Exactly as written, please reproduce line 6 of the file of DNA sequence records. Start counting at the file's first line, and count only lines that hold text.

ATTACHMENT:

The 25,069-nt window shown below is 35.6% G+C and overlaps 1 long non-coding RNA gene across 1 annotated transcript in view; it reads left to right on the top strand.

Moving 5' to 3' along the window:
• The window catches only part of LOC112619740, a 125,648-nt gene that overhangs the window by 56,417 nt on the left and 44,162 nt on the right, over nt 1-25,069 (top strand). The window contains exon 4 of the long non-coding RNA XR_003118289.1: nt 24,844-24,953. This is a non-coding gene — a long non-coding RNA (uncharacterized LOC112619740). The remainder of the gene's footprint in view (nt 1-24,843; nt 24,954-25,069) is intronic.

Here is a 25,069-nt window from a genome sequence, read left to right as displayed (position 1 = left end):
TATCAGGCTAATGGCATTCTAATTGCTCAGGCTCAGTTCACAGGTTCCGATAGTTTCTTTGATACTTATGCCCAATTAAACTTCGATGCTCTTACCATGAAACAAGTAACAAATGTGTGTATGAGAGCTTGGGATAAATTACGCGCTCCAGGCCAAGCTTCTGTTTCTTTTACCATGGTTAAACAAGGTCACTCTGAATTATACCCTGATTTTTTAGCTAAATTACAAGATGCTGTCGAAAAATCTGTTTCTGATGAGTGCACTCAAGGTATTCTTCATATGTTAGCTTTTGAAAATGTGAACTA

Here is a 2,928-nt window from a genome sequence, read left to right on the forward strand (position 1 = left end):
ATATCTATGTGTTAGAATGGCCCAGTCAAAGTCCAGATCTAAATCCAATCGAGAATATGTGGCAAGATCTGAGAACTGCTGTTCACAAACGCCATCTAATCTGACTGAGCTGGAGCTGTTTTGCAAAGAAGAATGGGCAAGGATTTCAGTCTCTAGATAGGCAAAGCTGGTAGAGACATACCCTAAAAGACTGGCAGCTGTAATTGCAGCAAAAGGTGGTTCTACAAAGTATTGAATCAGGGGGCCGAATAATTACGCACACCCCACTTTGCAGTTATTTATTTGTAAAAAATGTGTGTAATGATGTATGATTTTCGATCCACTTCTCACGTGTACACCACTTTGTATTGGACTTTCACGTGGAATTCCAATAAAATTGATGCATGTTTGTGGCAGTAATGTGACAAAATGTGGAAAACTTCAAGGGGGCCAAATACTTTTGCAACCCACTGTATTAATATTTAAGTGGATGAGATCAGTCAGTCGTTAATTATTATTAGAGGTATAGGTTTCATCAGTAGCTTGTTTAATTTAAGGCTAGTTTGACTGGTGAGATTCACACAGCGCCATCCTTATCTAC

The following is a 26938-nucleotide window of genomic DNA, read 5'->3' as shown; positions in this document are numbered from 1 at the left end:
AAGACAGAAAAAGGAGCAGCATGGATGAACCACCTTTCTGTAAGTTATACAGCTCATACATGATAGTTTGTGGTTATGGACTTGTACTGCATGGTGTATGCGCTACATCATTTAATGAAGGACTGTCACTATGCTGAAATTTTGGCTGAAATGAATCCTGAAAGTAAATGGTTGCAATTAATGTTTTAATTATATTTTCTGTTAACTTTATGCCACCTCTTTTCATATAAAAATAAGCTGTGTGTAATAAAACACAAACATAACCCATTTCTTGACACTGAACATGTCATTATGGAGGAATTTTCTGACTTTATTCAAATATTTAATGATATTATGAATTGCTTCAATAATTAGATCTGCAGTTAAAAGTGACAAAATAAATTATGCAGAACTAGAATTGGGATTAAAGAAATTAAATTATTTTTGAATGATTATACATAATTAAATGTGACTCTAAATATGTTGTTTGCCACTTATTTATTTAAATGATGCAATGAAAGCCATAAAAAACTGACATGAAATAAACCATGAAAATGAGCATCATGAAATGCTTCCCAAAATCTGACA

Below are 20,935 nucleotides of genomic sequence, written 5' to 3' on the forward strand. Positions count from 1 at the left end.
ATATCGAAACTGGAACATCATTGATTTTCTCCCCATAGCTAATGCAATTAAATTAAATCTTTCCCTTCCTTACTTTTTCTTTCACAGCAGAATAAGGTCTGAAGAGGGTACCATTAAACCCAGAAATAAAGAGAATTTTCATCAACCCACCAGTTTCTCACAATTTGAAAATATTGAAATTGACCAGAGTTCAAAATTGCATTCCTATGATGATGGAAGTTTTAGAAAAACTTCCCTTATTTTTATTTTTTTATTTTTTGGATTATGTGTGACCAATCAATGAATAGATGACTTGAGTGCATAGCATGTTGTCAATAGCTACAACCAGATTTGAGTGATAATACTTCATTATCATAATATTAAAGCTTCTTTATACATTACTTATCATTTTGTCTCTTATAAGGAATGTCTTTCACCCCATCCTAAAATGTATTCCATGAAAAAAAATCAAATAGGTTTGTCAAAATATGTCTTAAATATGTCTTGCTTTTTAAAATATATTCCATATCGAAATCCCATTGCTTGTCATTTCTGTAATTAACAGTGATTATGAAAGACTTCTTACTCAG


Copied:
Here is a 2,928-nt window from a genome sequence, read left to right on the forward strand (position 1 = left end):